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2009-06-01 13:39:42

Ancestors of tapirs and ancient cousins of rhinos living above the Arctic Circle 53 million years ago endured six months of darkness each year in a far milder climate than today that featured lush, swampy forests, according to a new study led by the University of Colorado at Boulder. CU-Boulder Assistant Professor Jaelyn Eberle said the study shows several varieties of prehistoric mammals as heavy as 1,000 pounds each lived on what is today Ellesmere Island near Greenland on a summer diet of...

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2009-05-26 07:55:00

An almost entirely complete fossil of a prehistoric sloth that roamed the earth nearly 5 million years ago has been discovered in Peru, a discovery that is 4 million years older than comparable fossils found in both the Americas, researchers announced. The sloth was unearthed from under the floor of a house in southern Peru during the installation of a water system. Fractions of a large armadillo that is close to 5 million years old were also dug up close by. The 10 foot long sloth was an...

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2009-05-26 07:11:04

Packs of hunting dogs, troops of baboons, herds of antelope: when people observe social animals, they are often struck by how intelligent they seem, and recent studies suggest that sociality has played a key role in the evolution of larger brain size among several orders of mammals. But new research from two evolutionary biologists, John Finarelli of the University of Michigan and John Flynn of the American Museum of Natural History, calls this hypothesis into question"”at least for the...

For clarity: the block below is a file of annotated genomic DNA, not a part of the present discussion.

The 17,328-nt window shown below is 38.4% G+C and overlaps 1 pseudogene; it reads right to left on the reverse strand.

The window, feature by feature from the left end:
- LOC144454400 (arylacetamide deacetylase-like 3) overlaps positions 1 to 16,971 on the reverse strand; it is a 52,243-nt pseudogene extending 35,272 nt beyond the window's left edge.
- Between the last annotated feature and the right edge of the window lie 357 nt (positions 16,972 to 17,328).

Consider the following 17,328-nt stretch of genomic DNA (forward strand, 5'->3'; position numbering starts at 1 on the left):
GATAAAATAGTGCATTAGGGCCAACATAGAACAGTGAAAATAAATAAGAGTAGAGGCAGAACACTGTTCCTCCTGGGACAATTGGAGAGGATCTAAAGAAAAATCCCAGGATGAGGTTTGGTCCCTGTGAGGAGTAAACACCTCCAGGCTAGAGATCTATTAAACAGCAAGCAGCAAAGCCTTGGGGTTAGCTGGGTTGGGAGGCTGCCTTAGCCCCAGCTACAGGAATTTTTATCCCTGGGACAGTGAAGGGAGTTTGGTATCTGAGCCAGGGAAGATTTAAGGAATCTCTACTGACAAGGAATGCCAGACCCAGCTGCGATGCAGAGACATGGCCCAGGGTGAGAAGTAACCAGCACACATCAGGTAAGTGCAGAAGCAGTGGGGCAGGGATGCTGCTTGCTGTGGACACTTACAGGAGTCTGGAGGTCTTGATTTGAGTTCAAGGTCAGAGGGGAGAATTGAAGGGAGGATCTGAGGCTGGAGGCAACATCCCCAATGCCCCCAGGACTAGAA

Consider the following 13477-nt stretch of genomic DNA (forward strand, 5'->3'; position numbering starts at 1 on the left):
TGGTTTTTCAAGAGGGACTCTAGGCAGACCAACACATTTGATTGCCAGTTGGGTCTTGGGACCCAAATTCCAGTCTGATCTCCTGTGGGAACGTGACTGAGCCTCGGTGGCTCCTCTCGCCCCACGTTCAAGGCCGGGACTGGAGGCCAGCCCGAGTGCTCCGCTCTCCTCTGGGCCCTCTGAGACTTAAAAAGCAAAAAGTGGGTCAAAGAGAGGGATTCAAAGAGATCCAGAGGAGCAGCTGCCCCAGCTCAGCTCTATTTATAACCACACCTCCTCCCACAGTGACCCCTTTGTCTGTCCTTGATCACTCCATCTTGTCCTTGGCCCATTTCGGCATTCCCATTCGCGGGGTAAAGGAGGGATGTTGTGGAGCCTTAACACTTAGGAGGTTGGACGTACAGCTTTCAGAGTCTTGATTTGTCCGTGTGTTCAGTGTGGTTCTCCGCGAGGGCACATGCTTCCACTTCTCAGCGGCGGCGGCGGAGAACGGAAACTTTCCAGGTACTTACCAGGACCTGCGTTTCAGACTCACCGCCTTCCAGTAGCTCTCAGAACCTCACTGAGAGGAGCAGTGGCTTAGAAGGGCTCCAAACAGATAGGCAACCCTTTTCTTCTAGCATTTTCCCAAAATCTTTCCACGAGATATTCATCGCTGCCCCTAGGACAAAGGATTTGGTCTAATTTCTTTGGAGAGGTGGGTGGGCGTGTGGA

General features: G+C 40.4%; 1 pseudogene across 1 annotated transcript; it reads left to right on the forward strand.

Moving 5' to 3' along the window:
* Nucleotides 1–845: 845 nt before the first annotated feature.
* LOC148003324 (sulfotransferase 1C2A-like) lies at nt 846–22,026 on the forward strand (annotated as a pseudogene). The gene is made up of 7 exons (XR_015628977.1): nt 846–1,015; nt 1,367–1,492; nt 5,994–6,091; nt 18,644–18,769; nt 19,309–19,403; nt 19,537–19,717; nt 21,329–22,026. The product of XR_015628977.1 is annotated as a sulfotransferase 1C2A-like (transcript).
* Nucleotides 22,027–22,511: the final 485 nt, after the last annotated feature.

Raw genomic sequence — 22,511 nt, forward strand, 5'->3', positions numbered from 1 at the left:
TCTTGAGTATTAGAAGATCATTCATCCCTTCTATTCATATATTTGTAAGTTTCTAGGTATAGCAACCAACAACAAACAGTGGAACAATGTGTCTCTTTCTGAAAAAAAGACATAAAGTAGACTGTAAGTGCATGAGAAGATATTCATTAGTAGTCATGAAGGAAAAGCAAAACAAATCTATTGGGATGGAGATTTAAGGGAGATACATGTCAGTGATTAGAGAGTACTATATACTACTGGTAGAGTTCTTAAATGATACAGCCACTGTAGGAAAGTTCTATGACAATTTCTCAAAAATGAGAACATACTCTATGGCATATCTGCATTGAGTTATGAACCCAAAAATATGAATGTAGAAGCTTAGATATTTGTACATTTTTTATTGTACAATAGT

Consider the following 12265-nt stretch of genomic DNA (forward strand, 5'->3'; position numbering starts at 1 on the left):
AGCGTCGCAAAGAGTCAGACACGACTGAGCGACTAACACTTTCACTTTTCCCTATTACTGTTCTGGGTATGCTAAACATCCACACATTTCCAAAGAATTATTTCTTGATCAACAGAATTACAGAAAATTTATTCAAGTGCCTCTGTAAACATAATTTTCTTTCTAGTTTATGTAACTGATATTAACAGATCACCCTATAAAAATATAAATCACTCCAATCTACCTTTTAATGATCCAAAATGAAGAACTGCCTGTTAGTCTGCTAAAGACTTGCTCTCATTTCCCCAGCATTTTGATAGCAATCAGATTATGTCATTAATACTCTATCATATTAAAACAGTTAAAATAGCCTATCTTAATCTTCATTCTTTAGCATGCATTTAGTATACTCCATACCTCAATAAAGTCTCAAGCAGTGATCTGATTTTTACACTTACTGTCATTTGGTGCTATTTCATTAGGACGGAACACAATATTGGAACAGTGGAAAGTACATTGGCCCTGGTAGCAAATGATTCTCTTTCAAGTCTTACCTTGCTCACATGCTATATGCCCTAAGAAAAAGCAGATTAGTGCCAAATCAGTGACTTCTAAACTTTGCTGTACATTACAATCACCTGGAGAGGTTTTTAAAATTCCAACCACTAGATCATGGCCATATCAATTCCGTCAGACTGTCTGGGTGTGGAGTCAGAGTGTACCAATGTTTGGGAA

Latest Mammal Reference Libraries

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2007-06-25 07:54:33

The Aardvark, Orycteropus afer, sometimes called the "˜antbear', is a medium-sized mammal native to Africa. It lives south of the Sahara desert where there is suitable habitat for them to live. It prefers savannas, grasslands, woodlands and bush. They are not found in deserts but are found in areas where there is a good supply of ants and termites. The most distinctive characteristic of the Aardvark is their teeth. Instead of having a pulp cavity, they have a number of thin tubes of...

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2007-01-19 11:46:11

The European Mole, Talpa europaea, is a mammal of the order Soricomorpha. This mole lives in an underground tunnel system, which it constantly extends. It uses these tunnels to hunt its prey. Under normal conditions the displaced earth is pushed to the surface, resulting in the characteristic "mole hills". It has a cylindrical body and is around 5 1/4 inches (12 cm) long. Females are typically smaller than males. The eyes are small, and hidden behind fur. Its ear is just a small ridge...

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2006-12-12 11:27:08

The platypus is a semi-aquatic endemic to eastern Australia and Tasmania. Together with the four species of echidna, it is one of the five species of monotremes, the only mammals that lay eggs instead of giving birth to live young. It is the sole living representative of its family and genus, though a number of related species have been found in the fossil record. The unique appearance of this egg-laying, duck-billed mammal baffled naturalists when it was first discovered, with some...